I never know what to do with used solvent or the gross water-paint/finish waste that comes from cleaning. I have a septic field, so the drain is definitely not an option. Just leaving it out to evaporate seems wasteful. So I figured this way the same solvent gets re-used multiple times.
 

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I never know what to do with used solvent or the gross water-paint/finish waste that comes from cleaning. I have a septic field, so the drain is definitely not an option. Just leaving it out to evaporate seems wasteful. So I figured this way the same solvent gets re-used multiple times.
Do you change your own oil and have an O'Reilly?
 

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Discussion Starter · #8 ·
Do you change your own oil and have an O'Reilly?
I do change my own oil, but I don’t know what O’Reilly is. If I had a way to reuse my old oil I would. Since I don’t, I dispose of it at the municipal recycling facility. I hope, probably naively, that it is processed for re-use in a way that’s more sustainable than producing new oil.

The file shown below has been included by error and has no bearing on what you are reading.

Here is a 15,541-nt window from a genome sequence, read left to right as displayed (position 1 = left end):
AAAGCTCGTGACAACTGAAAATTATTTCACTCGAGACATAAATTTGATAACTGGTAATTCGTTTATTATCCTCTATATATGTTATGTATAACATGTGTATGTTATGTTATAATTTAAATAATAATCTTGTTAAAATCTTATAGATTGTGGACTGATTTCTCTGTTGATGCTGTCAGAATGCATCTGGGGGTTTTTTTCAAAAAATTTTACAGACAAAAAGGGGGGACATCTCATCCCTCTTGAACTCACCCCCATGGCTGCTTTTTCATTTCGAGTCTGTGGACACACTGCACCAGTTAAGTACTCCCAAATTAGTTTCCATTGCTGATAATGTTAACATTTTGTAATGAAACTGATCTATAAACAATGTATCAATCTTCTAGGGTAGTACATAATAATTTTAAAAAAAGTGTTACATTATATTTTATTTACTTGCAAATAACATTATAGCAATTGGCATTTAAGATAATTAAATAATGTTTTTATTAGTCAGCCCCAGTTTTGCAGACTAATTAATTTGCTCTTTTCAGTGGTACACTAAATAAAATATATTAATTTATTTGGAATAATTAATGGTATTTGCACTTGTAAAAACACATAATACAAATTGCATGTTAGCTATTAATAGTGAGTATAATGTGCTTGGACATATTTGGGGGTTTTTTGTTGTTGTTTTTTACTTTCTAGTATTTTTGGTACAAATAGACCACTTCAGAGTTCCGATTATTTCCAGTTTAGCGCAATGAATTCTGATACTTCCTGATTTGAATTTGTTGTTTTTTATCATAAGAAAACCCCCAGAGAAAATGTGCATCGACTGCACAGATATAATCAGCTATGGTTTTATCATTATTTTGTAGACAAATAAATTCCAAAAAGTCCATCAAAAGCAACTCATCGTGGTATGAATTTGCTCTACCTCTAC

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I never know what to do with used solvent or the gross water-paint/finish waste that comes from cleaning. I have a septic field, so the drain is definitely not an option. Just leaving it out to evaporate seems wasteful. So I figured this way the same solvent gets re-used multiple times.
See post #2 above. In addition, once you have the brushes clean using the solvent, finish cleaning in soapy water. I think the dirty water can go down your drain but, if you don't think so, pour it into some cat litter and put it into the trash. You can do the same with the sludge that precipitates out of the used solvent.
 

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Oreilly parts store take old oil. I just poor old solvents in with it and they take it.

You may have a parts store that takes old oil or as you stated a municipal recycling facility..